Investigating a RCWL 9196 / RCWL-0516 “Radar” motion detector module

posted in: Android | 133

A new type of “Radar” motion sensor has been getting a lot of attention in the last couple of months, but no one seemed to know how they worked, so I decided to buy a few of these very cheap devices (sub $1) and investigate possible methods of operation.

The boards I bought use the RCWL 9196, but appear to have identical functionality to those with the RWCL-0516 chip on them

This github site https://github.com/jdesbonnet/RCWL-0516/ contains loads of useful information on these boards, and there is also an excellent video by Andreas Spiess on YouTube https://www.youtube.com/watch?v=9WiJJgIi3W0

Where the properties of these devices was explored.

I hope to have taken this at least one step forward with my tests.

The main difference in my approach is that I have connected a wire from the analogue signal output on the only IC on the board, into an analogue input on a STM32F103C8 (aka Blue Pill) board.

The pin I connected to is Pin 12 on U1, (RCWL 9196 and is the output of the 2nd OpAmp in that chip).

(Schematic from Joe Desonnet’s github account)

 

 

My RCWL 9196 board is not exactly the same as this, but the pinout of the IC is the same.

Also the RCWL 9196 is almost identical to the BIS0001

http://www.ladyada.net/media/sensors/BISS0001.pdf

Where pin 12 is labelled as 2Out

 

 

I then wrote a very simple sketch in the Arduino IDE to print both the analogue signal from 2Out and also the normal digital output from the board

 

void setup() {
pinMode(PA0,INPUT);
pinMode(PA1,INPUT);
}
void loop() {
Serial.print(“0,”);
Serial.print(analogRead(PA0));
Serial.print(“,”);
Serial.print(analogRead(PA1)+100);
Serial.println(“,4500”);
delay(10);
}

BTW. The reason I’m writing values of 0 at the beginning of the line of output and 4500 is because the Arduino IDE “Plotter” feature is auto ranging, and if I don’t include a lower an upper bound, the vertical scale constantly changes

Looking at the output when nothing is moving I see this plot

Green is the digital output (in this case its LOW / OFF), and the Red trace is the analog signal, which is close to half the 3.3V Vdd voltage supplied to the board.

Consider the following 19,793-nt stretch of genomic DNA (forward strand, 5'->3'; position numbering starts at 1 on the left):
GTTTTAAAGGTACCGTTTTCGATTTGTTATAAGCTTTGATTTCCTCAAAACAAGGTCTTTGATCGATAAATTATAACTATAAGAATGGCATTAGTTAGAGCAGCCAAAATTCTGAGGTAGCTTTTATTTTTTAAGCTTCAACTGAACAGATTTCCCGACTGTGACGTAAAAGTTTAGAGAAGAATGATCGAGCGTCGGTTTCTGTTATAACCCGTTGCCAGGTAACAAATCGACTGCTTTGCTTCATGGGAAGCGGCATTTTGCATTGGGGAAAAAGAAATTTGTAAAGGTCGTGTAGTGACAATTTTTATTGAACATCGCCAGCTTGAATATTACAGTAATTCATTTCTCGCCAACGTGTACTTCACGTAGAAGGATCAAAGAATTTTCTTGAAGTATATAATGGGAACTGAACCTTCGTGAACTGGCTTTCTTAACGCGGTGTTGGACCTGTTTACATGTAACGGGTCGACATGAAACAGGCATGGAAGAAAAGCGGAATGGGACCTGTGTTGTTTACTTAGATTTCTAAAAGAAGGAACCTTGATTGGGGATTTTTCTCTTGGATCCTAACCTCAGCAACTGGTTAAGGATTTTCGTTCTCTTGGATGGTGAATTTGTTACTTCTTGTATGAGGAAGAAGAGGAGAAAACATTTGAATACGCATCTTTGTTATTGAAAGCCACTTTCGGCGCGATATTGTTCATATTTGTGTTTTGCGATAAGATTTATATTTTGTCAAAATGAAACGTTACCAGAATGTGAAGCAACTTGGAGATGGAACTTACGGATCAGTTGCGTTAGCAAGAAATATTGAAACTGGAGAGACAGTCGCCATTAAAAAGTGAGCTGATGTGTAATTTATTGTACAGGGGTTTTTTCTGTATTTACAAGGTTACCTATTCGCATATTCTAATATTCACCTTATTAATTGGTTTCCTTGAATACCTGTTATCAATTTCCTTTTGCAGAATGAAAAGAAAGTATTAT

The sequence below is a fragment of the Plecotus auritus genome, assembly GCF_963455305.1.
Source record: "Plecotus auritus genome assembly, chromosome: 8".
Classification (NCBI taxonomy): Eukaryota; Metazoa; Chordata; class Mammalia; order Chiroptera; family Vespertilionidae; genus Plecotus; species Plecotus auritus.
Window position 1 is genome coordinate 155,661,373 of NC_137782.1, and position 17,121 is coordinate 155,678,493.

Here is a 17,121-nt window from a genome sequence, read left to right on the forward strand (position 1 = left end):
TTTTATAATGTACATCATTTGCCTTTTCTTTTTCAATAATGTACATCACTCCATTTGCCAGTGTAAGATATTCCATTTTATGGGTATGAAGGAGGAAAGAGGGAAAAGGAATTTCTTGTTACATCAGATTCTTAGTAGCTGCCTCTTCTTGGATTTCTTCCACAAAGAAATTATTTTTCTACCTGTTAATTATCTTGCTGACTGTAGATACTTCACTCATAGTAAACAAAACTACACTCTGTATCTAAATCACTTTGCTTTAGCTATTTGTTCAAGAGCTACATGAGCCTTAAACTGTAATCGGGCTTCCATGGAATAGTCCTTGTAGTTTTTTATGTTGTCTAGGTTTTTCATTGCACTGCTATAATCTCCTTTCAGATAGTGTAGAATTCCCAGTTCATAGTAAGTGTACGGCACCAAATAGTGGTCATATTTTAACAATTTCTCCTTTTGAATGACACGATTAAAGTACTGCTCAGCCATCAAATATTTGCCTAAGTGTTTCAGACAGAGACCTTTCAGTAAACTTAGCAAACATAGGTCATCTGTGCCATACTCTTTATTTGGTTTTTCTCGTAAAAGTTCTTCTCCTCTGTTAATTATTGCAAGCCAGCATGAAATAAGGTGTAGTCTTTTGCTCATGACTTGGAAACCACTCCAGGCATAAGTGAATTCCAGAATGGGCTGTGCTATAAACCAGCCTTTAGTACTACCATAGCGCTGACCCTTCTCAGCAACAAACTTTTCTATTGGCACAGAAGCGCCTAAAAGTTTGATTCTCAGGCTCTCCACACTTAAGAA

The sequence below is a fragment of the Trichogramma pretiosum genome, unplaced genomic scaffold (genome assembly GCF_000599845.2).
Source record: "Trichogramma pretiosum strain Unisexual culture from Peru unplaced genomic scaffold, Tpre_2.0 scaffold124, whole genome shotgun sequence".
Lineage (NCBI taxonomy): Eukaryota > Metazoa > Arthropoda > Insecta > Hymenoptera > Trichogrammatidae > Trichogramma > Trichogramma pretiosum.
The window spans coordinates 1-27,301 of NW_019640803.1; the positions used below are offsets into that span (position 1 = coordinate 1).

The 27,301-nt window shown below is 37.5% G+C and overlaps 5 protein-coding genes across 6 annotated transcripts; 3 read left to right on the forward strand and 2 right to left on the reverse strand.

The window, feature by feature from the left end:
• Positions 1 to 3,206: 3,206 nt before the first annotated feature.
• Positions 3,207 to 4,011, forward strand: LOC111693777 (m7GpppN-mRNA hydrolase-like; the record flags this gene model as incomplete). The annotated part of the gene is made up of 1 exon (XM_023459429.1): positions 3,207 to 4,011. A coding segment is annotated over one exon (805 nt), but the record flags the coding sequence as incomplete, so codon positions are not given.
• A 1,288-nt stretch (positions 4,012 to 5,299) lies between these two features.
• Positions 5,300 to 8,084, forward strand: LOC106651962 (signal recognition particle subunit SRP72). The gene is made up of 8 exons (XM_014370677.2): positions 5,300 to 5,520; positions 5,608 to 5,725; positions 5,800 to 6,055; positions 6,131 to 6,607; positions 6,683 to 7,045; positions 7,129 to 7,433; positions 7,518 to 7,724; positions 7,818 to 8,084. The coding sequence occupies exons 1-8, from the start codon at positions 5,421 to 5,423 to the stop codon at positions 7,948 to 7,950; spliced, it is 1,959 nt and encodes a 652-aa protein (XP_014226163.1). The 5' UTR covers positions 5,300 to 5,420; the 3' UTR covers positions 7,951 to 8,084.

Note. The STM32F103C8 has an anlogue input range of 0 to 4096 (12 bit)

 

If I start to wave my hand, starting with a small movement and then increasing, I see this plot.

 

As you can see the hand movement causes an immediate effect on the output of the second OpAmp, but the value has to go above (or below) a threshold before the digital output triggers

 

In this next plot. I was walking towards the sensor, and then stopped.

 

As you can see the digital output holds for around 2 seconds after the end of the input fluctuations.

 

The more interesting thing about this plot are the peaks and troughs at the start where I was walking towards the sensor.

I thought this could be because its sensing the movement of my legs, so I devised a better test where I stood on a chair and dropped an object from the ceiling, and observed the results.

 

I tried a variety of objects, and the best performing object that mimicked the properties of a person moving, turned out to be a damp sponge.

I tried a dry sponge, but it had no effect on the sensor whatsoever, but as soon as I got it wet, it was immediately detected.

 

 

In this plot the sponge is falling about 1m horizontally from the sensor, which is resting on a table about 1m from the ground.

As you can see, there are still multiple peaks and troughs in the output signal.

I know that there was some speculation that these devices work by using the Doppler effect,but this does not appear to be validated my the tests I have done.

So my theory is that the peaks and troughs are caused by reflected signals from objects, interfering with the oscillator / transmitter.
When I say interfering, I mean of wave propagation, where the reflected wave can be in phase with the oscillator or out of phase, resulting in the oscillator drawing more or less current.